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Networking sites benefit from growth in ‘Personal brand-building’

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NETWORKING SITES BENEFIT FROM GROWTH IN “PERSONAL BRAND-BUILDING”

  

The importance of candidates’ online personal brands has led to a surge in the use of networking sites for career development according to research from professional recruitment consultancy, Harvey Nash. The survey, conducted amongst 500 senior executives across Europe, sees professional networking sites set to rival executive job boards as a means of progressing careers and finding new job opportunities.

  

An overwhelming 90% of respondents registered on professional networking sites like LinkedIn, compared to just 50% posting their CV on a job board. This comes as more and more senior executives recognise the need to build their profile and network online – the vast majority (93%) claim investing time and effort into developing a strong personal brand is important to them and their career.   

Whilst most (74%) respondents believe actively building a personal brand offline is the most popular method for progressing their career, social and professional networking sites take second place with over two thirds (68%) of senior executives actively using their network to develop their personal brand. And senior executives only expect the popularity of online networking to grow – when asked which tools would be most important in job searching in two year’s time compared to now, networking sites showed the biggest increase at the expense of more traditional methods:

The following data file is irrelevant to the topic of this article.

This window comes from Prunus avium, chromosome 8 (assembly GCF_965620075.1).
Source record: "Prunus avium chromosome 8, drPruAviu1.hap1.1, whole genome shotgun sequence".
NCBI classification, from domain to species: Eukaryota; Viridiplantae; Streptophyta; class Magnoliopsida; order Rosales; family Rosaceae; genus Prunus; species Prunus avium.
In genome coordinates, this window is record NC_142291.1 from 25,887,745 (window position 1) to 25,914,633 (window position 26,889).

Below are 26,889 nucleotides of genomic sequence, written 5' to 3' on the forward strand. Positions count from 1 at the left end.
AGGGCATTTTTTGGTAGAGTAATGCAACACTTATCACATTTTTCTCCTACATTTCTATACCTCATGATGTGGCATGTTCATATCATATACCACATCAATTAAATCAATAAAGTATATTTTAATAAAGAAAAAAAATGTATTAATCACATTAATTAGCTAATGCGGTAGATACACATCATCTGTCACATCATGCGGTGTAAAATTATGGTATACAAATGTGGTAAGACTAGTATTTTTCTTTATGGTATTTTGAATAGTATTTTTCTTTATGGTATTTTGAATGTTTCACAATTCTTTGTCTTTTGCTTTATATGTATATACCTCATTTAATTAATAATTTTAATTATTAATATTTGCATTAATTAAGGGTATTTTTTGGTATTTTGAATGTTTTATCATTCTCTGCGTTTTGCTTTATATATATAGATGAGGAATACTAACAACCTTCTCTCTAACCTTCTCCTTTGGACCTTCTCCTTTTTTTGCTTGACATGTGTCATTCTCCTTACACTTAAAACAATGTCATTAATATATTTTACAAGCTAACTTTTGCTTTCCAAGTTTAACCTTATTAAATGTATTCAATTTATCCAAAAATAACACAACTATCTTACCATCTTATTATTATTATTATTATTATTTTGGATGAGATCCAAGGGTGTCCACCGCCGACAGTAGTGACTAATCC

Very Important
  Now In 2 years
Using Executive Job Boards 41% 51%
Using social networking sites 24% 38%
Reading offline publications 27% 27%
Contacting headhunters/recruiters 59% 63%
Developing personal network of contacts 72% 81%

 

When searching for a job via a social networking site, most senior executives would look to LinkedIn first (57%) and Plaxo second (16%) with Facebook only coming in at fifth place (six per cent).

Commenting on the findings, Carol Rosati, director at Harvey Nash, said: “We are starting to see a shift in the way senior executives develop their careers. They want a personalised approach, customised to their own ‘profiles’, and as a result more and more are turning to professional and even social networking sites. Whilst online networking does not replace human interaction, it does provide candidates with an additional set of resources to create and maintain a personal brand and complement the profile they build through ‘real world’ networking.  

Cristina Hoole, European marketing director at LinkedIn, added: “As competition in the global job market intensifies, it has become essential for executives, at all levels, to build and strengthen their personal profiles online. Harvey Nash’s research reaffirms our own understanding that professional networking sites already play an increasingly important role in helping candidates stay well connected and career-informed.”  

 

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